Then, of course, there's the glue... Or rather, "polystyrene cement", for as any fule kno plastic kits are welded together by melting the plastic in a solvent, rather than "stuck". Hence that never-forgotten sensation of sliding a lug into an aperture that had seemed too snug before applying the lubricating solvent [That's enough of that! Santa's elves are getting the giggles. Ed.]. Hence also those disfiguring fingerprints gluey young fingers can leave etched into a smooth wing or ship's sail. I have no idea idea how far the absorbed happiness of those long-ago Christmas holiday afternoons was due to being "glue happy". Not too far, I think, as in more recent years I rediscovered that very same sensation of shared, absorbed concentration, when helping my son with his own favourite Christmas treat -- an enormous Lego set, preferably Star Wars related, with a fiendishly baroque complexity of construction. Lego, of course, is famously glue-free.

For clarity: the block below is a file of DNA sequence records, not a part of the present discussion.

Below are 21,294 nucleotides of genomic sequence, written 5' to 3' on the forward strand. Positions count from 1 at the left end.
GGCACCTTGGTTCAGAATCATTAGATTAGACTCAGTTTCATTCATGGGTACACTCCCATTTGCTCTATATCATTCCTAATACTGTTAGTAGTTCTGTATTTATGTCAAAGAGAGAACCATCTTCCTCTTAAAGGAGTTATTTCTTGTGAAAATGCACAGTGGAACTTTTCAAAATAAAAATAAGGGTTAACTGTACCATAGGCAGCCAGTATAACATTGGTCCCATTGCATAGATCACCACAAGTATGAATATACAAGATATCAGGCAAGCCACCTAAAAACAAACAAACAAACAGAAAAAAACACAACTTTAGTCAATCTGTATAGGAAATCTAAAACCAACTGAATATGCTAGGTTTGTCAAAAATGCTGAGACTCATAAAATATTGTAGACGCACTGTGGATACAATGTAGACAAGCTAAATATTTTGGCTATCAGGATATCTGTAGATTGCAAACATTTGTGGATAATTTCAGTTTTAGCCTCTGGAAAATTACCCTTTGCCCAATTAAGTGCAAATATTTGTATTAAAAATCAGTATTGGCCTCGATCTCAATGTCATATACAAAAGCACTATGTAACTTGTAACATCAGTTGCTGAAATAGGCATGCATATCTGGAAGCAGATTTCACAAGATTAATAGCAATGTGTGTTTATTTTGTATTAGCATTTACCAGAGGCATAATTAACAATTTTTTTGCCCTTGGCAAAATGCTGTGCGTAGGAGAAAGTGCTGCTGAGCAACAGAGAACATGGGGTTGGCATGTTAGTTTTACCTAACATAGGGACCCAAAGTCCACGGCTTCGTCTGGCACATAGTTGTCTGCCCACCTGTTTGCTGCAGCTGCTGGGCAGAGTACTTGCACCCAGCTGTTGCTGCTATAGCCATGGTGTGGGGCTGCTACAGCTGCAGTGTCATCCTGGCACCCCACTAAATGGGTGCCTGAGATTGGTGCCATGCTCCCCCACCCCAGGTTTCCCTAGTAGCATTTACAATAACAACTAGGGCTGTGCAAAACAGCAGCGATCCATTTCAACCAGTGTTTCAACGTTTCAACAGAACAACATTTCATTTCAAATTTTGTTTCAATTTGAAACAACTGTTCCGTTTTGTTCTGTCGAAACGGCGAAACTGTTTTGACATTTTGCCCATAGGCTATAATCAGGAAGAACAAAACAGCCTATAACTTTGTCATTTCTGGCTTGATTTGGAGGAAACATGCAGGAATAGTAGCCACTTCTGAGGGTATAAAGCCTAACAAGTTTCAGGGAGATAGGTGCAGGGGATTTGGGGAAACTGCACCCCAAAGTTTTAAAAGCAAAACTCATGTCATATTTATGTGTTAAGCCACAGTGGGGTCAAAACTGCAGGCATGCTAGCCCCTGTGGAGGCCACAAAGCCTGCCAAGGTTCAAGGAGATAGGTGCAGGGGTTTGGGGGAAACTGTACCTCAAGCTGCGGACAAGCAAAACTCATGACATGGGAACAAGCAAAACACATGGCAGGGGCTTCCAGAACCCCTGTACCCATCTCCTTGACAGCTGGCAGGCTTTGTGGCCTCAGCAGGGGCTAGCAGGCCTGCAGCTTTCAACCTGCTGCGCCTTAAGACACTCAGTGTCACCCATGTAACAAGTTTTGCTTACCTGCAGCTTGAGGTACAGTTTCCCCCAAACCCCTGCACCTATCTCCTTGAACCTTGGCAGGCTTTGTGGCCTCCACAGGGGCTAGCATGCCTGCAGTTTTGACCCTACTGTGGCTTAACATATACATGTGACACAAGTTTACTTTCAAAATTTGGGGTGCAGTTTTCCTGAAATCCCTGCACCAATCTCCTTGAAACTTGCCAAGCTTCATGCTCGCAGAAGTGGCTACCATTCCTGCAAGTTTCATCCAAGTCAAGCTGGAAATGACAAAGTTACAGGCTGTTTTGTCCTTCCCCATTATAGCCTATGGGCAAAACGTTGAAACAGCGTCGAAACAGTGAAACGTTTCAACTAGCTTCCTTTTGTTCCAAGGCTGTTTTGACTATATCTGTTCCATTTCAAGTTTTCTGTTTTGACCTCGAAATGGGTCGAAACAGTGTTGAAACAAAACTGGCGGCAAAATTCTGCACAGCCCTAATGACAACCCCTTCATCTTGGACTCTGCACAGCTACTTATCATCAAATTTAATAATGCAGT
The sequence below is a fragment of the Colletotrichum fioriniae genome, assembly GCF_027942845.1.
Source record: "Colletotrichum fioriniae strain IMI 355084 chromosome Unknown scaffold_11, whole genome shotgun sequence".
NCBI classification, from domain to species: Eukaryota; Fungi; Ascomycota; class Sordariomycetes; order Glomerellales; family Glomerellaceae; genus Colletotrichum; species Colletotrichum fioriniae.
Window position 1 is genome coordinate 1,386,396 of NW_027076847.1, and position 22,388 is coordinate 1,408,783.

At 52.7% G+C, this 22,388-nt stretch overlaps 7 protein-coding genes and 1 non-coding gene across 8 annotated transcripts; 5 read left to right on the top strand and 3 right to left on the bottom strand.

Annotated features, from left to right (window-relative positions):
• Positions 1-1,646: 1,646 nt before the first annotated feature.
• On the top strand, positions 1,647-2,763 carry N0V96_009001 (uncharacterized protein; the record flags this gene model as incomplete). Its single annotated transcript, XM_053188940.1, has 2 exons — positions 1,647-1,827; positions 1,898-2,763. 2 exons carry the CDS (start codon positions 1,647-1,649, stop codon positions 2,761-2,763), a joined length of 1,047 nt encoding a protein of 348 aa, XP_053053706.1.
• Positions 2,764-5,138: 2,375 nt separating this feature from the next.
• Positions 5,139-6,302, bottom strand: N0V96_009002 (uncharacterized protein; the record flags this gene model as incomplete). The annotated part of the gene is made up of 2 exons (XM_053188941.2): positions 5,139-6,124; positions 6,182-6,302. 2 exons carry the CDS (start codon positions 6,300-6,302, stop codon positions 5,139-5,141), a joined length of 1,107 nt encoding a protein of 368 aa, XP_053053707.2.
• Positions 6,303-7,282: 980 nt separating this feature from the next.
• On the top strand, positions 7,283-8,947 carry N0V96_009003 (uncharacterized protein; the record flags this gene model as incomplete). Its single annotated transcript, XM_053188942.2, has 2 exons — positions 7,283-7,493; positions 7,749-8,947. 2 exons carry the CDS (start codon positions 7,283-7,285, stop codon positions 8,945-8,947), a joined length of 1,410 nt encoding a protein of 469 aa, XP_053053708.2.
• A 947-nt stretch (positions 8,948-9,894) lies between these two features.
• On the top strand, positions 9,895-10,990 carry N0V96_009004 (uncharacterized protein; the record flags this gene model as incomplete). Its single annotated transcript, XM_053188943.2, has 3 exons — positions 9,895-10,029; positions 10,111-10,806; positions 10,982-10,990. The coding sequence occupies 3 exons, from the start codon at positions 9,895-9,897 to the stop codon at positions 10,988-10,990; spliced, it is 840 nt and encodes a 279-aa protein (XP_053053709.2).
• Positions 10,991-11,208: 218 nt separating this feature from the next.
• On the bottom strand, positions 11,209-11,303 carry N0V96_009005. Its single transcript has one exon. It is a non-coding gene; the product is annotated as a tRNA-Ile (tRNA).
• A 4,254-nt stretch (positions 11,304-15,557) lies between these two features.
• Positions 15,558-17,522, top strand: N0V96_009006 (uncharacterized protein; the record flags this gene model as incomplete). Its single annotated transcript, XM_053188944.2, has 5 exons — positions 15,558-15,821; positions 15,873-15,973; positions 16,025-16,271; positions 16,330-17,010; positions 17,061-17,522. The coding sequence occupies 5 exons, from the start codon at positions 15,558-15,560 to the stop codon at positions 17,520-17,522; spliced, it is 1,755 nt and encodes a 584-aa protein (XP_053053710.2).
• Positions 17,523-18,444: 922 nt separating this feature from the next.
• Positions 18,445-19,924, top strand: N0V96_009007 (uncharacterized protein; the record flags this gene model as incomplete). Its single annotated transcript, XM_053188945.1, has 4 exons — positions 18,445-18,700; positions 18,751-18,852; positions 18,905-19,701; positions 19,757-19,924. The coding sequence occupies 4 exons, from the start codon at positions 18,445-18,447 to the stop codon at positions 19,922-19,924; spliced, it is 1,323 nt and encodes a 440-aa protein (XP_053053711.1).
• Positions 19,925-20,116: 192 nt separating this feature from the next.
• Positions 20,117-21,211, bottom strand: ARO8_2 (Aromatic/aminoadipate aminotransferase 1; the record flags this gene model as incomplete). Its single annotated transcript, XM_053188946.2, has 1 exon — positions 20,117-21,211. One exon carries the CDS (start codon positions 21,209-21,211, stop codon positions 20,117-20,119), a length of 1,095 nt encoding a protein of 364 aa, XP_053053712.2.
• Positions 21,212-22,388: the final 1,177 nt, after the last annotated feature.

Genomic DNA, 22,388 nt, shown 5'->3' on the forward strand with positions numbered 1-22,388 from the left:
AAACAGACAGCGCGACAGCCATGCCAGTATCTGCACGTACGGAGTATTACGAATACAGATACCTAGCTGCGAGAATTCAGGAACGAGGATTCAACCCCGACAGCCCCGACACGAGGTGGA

In the end, happy is happy. I hope that you find some spells of true happiness, however achieved, over the Christmas holiday and throughout the New Year.
* Buying Japanese goods was a different matter. Most Burma veterans felt similarly. Dad would have loved to have driven an Audi, if he could have afforded it, but you couldn't have given him a Honda, free.
** Just as well: in my "girls and records" years, I had a good friend who was still building models, and he would buy some of the classy Japanese imports that were coming onto the market in the late 1960s. We would have hysterics trying to understand the Japlish instructions concerning "supu-rocket wheels" (sprocket wheels) and the like. Great kits, though (but I didn't tell Dad about them).